Hypnotherapy for children and young people
What approach would you associate with treating a phobia? What ways could you use to help to quit smoking? Ask these questions to the general public and I'd happily bet (even being unaccustomed to gambling) that many would mention hypnotherapy somewhere in their top five.
However ask a parent, "What therapies are there available to help your child with anxiety/sleeping difficulties/self-esteem?" and I bet very few would mention hypnotherapy. Ask staff in schools, "What interventions are there to help your pupils with exam anxiety/raising confidence?" and I reckon barely any would even think about hypnotherapy let alone specify it or know how to access it.
Hypnotherapy is a treatment approach that is becoming more 'mainstream' and better understood as some of the misconceptions are gradually being lifted thanks to some positive media exposure and its inclusion in parts of the NICE guidelines. However its link with children still has a long way to go.
Today hypnotherapists tend to see the majority of child referrals coming from word of mouth recommendations with parents frequently remarking, "I didn't know you could use hypnotherapy with children!" Even on databases and information sites listing all the applications of hypnotherapy, using it with children is rarely included and the feedback is that those terms are never searched for. So few people seem to realise that hypnotherapy can help children and the irony is that children are generally more responsive and far less cynical and over-analytical than adults.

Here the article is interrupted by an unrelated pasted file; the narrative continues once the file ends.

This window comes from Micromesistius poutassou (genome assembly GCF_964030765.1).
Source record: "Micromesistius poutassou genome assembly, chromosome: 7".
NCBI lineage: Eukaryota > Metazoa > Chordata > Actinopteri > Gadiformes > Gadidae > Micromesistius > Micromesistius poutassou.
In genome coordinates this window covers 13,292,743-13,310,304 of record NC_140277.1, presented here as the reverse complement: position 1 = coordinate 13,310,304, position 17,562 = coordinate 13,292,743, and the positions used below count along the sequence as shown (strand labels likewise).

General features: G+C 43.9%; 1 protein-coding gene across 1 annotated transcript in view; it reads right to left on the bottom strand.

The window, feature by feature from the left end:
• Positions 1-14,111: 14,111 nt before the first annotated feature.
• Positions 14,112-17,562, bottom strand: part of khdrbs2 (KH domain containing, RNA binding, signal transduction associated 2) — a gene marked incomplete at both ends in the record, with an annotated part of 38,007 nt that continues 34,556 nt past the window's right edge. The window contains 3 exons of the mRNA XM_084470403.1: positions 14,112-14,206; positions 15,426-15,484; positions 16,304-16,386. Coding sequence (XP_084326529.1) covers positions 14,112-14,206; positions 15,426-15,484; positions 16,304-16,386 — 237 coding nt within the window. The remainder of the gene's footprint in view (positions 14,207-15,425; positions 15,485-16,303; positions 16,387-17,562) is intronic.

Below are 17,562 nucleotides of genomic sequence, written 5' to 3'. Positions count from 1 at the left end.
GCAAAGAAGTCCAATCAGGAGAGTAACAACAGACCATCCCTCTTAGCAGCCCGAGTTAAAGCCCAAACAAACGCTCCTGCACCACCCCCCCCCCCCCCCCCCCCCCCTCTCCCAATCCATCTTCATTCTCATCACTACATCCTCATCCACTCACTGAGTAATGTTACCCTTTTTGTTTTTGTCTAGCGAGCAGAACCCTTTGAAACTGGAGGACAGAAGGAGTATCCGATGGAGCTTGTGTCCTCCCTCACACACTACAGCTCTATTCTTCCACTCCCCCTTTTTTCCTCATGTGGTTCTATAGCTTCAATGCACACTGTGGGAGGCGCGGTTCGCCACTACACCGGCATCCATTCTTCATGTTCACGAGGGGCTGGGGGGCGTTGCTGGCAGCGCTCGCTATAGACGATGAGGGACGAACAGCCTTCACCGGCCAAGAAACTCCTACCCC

I keep trying to raise awareness to parents, healthcare professionals (pretty much anyone who will listen!) that they should consider hypnotherapy as a treatment approach instead of automatically reaching for the more traditional interventions that can be more expensive, more difficult and more time consuming. I'm not saying hypnotherapy is the answer to everything but I certainly think it should be added to the list of possible options to be considered.
Children enjoy it and often don't even see it as treatment but as something fun to do. The skills they learn they can often generalise to other situations, using them in adulthood and for the rest of their lives.
In cases where children have received hypnotherapy, the feedback is compelling, with 77% of all pupils who had hypnotherapy achieving or exceeding at least one of the targets they set themselves. Hypnosis should be made readily available to schools as another tool they can access if needed, and something all children have access to if necessary.
Building up the association between the terms 'hypnotherapy' and 'children' is a tall order but I feel we need to highlight this approach as children are potentially missing out on a useful, effective treatment simply because people don't realise it exists. I would love to see the day when people think about hypnotherapy for children as readily as they currently think about hypnotherapy for treating phobias or smoking cessation.